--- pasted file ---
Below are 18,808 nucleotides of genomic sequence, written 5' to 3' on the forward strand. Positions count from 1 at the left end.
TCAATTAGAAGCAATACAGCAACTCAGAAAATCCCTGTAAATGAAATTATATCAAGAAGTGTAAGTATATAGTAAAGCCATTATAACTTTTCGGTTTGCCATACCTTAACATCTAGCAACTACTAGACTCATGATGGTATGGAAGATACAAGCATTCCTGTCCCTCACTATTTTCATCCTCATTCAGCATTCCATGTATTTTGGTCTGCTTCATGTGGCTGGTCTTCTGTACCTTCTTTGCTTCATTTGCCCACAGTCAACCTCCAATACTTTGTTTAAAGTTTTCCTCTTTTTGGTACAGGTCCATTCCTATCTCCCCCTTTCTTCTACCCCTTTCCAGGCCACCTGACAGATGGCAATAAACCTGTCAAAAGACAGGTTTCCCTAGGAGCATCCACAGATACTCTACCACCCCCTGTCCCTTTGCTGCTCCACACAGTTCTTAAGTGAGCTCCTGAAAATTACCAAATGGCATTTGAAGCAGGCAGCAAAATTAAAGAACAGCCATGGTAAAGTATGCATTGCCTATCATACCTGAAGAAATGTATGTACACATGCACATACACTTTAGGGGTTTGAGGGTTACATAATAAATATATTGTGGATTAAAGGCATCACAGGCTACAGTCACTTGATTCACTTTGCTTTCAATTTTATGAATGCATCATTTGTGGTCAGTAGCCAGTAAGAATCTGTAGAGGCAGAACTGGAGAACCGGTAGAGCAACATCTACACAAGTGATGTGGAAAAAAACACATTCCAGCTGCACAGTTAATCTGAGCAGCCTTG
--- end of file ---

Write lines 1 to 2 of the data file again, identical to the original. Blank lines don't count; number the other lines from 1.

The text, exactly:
Below are 18,808 nucleotides of genomic sequence, written 5' to 3' on the forward strand. Positions count from 1 at the left end.
TCAATTAGAAGCAATACAGCAACTCAGAAAATCCCTGTAAATGAAATTATATCAAGAAGTGTAAGTATATAGTAAAGCCATTATAACTTTTCGGTTTGCCATACCTTAACATCTAGCAACTACTAGACTCATGATGGTATGGAAGATACAAGCATTCCTGTCCCTCACTATTTTCATCCTCATTCAGCATTCCATGTATTTTGGTCTGCTTCATGTGGCTGGTCTTCTGTACCTTCTTTGCTTCATTTGCCCACAGTCAACCTCCAATACTTTGTTTAAAGTTTTCCTCTTTTTGGTACAGGTCCATTCCTATCTCCCCCTTTCTTCTACCCCTTTCCAGGCCACCTGACAGATGGCAATAAACCTGTCAAAAGACAGGTTTCCCTAGGAGCATCCACAGATACTCTACCACCCCCTGTCCCTTTGCTGCTCCACACAGTTCTTAAGTGAGCTCCTGAAAATTACCAAATGGCATTTGAAGCAGGCAGCAAAATTAAAGAACAGCCATGGTAAAGTATGCATTGCCTATCATACCTGAAGAAATGTATGTACACATGCACATACACTTTAGGGGTTTGAGGGTTACATAATAAATATATTGTGGATTAAAGGCATCACAGGCTACAGTCACTTGATTCACTTTGCTTTCAATTTTATGAATGCATCATTTGTGGTCAGTAGCCAGTAAGAATCTGTAGAGGCAGAACTGGAGAACCGGTAGAGCAACATCTACACAAGTGATGTGGAAAAAAACACATTCCAGCTGCACAGTTAATCTGAGCAGCCTTG